Accelerate! at the North Carolina Museum of Art
I am happy to announce that one of my recent pastel landscape paintings, entitled Platte River Road, January 2013, has been accepted as part of the current NCMA exhibition entitled Accelerate! This juried show coincides with the museum's Porsche by Design: Seducing Speed exhibition, addressing the theme of speed through a range of media. It will be on display from October 12, 2013 until January 20, 2014.
An open road: the ultimate invitation to acceleration. Speeding through the landscape in a private automobile is an important component of American identity. This work evokes the romance of driving and its implication in a socialized landscape, shaping practices of viewing and experience. Roadways and their signage are visible manifestations of invisible social, economic, and legal systems. Like the sign of a deer frozen in mid-leap, this painting stages an encounter between these static systems and the apparent freedom of auto-mobility. Furthermore, it evokes the changing pace of U.S. expansion. The Platte River Road was once a thoroughfare for wagon trains traveling west on the Oregon Trail. Today, it is part of the “flyover” states, places that coastal dwellers jet past on their way to ostensibly more important destinations. Locked within a drear cold winter, muffled beneath skiffs of January snow, this landscape evokes and complicates the mythology of speed.
Adding to the Mix: Raymond Jonson's Abstract Naught (1930)
The Ackland Art Museum will be exhibiting "Adding to the Mix: Raymond Jonson's Abstract Naught (1930)" and "In Pursuit of Strangeness" from June 14, 2013 until August 25, 2013. For information about visiting the museum, and various responses to our shows, please see the links below.
During the 2012-2013 academic year, I had the privilege of working at UNC-Chapel Hill’s Ackland Art Museum as an Eaton Curatorial Intern in American Art. As part of this internship, I designed and organized an exhibition of artworks from the museum’s collection. This became the latest installment in the Ackland’s informal Adding to the Mix series of installations, which exhibit new acquisitions in the evocative context of resonant works already in the collection. My show shares space with an exhibit entitled “In Pursuit of Strangeness,” by 2012 Joan and Robert Huntley Art History Scholar Erin Corrales-Diaz. Erin examines the theme of the “uncanny home” by juxtaposing works from the collections of the Ackland and the North Carolina Museum of Art. Though these exhibitions apply distinct approaches, we worked together in establishing formal relationships between the two shows, producing what we hope to be an aesthetically satisfying and coherent installation.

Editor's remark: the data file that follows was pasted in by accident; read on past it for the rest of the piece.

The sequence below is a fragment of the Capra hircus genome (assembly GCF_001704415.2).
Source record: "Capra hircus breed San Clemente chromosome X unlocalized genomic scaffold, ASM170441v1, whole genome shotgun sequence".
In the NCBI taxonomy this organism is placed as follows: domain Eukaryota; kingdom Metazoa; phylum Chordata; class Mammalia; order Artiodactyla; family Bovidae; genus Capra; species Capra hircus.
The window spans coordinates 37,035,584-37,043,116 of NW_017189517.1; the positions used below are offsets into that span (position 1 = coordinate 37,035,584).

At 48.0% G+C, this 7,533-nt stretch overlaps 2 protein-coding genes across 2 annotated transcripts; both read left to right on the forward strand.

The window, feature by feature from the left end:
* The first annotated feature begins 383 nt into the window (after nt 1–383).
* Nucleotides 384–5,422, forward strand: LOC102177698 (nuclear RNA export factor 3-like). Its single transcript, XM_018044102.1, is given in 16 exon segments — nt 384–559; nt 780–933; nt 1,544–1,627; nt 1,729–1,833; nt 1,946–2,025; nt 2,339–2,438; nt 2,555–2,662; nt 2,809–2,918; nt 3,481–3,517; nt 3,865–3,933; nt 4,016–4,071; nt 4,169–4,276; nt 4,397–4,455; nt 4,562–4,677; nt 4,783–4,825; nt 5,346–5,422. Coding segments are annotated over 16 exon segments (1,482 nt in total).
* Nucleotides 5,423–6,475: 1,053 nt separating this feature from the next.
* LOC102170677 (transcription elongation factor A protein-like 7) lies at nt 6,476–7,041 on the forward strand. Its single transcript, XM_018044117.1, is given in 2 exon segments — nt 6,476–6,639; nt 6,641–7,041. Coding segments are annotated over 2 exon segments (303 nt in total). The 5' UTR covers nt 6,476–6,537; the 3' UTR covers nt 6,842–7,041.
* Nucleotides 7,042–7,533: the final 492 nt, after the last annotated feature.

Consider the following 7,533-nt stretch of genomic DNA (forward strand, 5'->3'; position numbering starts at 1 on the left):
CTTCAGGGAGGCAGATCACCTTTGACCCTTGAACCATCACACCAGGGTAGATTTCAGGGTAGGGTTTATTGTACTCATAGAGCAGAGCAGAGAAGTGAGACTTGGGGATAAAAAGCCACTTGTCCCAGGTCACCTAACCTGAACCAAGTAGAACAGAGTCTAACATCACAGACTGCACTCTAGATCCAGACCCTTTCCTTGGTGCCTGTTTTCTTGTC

Raymond Jonson’s Abstract Naught (1930) is the centerpiece of my exhibition considering western landscapes and serial artistic production. Jonson’s 1924 move to New Mexico initiated his interest in landscape painting, while an earlier visit to the 1913 Chicago Armory show spawned an increasing investment in Modernist abstraction. Abstract Naught pivots between these impulses, marking Jonson’s last representational traces, while also anticipating his embrace of serial abstraction.
Beginning with Jonson’s divergent interests, my exhibition stages a conversation between western landscape representation and the artistic strategy of serial production or “seriality.” Situated in-between, Abstract Naught marks the juncture of these divergent trajectories. The theme of western landscapes, installed to the left of Jonson’s painting, includes notable works by Ansel Adams, Arthur Murphy, Minor White, Gustave Bauman, Danny Lyon, and Kimowan Metchewais. The theme of seriality is installed to the right, and it includes works by Lucas van Leyden, Francisco de Goya, Josef Albers, Robert Motherwell, Nikki S. Lee, and Cheryl Goldslegger.